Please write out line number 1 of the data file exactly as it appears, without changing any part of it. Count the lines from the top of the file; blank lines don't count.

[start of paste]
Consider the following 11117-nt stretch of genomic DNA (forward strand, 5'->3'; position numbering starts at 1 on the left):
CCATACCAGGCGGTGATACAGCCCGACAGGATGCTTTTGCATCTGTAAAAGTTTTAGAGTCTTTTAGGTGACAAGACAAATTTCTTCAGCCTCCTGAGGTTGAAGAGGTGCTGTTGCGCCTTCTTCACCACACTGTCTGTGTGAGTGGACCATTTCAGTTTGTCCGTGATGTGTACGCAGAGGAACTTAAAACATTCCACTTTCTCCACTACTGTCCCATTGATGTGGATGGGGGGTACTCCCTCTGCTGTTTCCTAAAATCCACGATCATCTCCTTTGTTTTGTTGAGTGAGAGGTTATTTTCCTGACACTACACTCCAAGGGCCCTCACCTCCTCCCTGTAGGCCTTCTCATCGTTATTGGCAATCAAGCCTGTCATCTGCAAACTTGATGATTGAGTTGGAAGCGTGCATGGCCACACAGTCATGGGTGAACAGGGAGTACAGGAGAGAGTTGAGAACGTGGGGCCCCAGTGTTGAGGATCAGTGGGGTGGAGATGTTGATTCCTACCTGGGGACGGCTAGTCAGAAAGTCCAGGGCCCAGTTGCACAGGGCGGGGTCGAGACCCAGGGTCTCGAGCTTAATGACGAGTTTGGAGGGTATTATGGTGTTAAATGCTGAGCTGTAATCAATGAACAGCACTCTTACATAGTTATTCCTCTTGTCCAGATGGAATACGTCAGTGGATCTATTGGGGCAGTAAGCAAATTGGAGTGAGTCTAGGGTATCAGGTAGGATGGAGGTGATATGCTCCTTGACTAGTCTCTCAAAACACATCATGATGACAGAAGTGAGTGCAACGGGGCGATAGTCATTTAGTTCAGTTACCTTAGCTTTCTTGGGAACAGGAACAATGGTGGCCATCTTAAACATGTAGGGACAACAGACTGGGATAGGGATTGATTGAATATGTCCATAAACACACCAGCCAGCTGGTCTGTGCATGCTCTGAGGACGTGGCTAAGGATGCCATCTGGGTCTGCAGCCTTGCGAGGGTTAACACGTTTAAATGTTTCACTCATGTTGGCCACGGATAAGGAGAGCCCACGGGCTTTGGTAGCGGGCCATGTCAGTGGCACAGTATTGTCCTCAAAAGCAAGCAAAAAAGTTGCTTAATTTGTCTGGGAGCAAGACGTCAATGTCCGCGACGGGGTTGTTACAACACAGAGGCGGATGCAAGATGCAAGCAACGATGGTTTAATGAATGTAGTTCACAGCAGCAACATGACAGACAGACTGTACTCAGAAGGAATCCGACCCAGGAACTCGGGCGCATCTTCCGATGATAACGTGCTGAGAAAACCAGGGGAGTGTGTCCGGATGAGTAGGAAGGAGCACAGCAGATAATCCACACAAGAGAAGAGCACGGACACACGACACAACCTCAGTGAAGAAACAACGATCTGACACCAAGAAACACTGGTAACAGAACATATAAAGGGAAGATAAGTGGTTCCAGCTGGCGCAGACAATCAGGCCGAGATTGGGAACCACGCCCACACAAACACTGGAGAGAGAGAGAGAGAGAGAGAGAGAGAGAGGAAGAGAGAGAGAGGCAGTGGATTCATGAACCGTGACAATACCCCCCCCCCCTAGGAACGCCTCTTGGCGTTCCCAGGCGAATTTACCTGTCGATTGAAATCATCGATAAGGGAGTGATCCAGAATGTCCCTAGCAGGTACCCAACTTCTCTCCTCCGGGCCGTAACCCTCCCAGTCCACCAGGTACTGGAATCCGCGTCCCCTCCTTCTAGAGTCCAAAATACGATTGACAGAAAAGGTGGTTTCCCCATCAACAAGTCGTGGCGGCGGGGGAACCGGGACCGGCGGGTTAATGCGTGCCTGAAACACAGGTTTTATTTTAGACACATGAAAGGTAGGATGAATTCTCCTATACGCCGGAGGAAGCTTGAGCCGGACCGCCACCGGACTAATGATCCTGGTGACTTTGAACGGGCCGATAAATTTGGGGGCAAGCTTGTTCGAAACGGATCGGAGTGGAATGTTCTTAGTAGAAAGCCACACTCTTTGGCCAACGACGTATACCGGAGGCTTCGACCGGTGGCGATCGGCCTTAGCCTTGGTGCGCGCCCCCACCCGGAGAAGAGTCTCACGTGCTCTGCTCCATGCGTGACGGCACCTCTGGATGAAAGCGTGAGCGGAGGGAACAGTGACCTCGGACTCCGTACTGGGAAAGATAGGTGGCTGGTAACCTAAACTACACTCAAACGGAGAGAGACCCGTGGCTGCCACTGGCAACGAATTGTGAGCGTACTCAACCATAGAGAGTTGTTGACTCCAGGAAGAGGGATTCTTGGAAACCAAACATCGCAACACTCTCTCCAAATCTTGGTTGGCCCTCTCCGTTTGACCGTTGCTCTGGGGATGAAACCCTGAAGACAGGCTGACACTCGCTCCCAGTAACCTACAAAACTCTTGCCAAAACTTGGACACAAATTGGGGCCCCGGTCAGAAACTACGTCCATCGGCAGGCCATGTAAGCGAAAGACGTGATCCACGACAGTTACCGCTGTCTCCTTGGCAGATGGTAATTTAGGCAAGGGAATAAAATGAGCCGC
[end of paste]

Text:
Consider the following 11117-nt stretch of genomic DNA (forward strand, 5'->3'; position numbering starts at 1 on the left):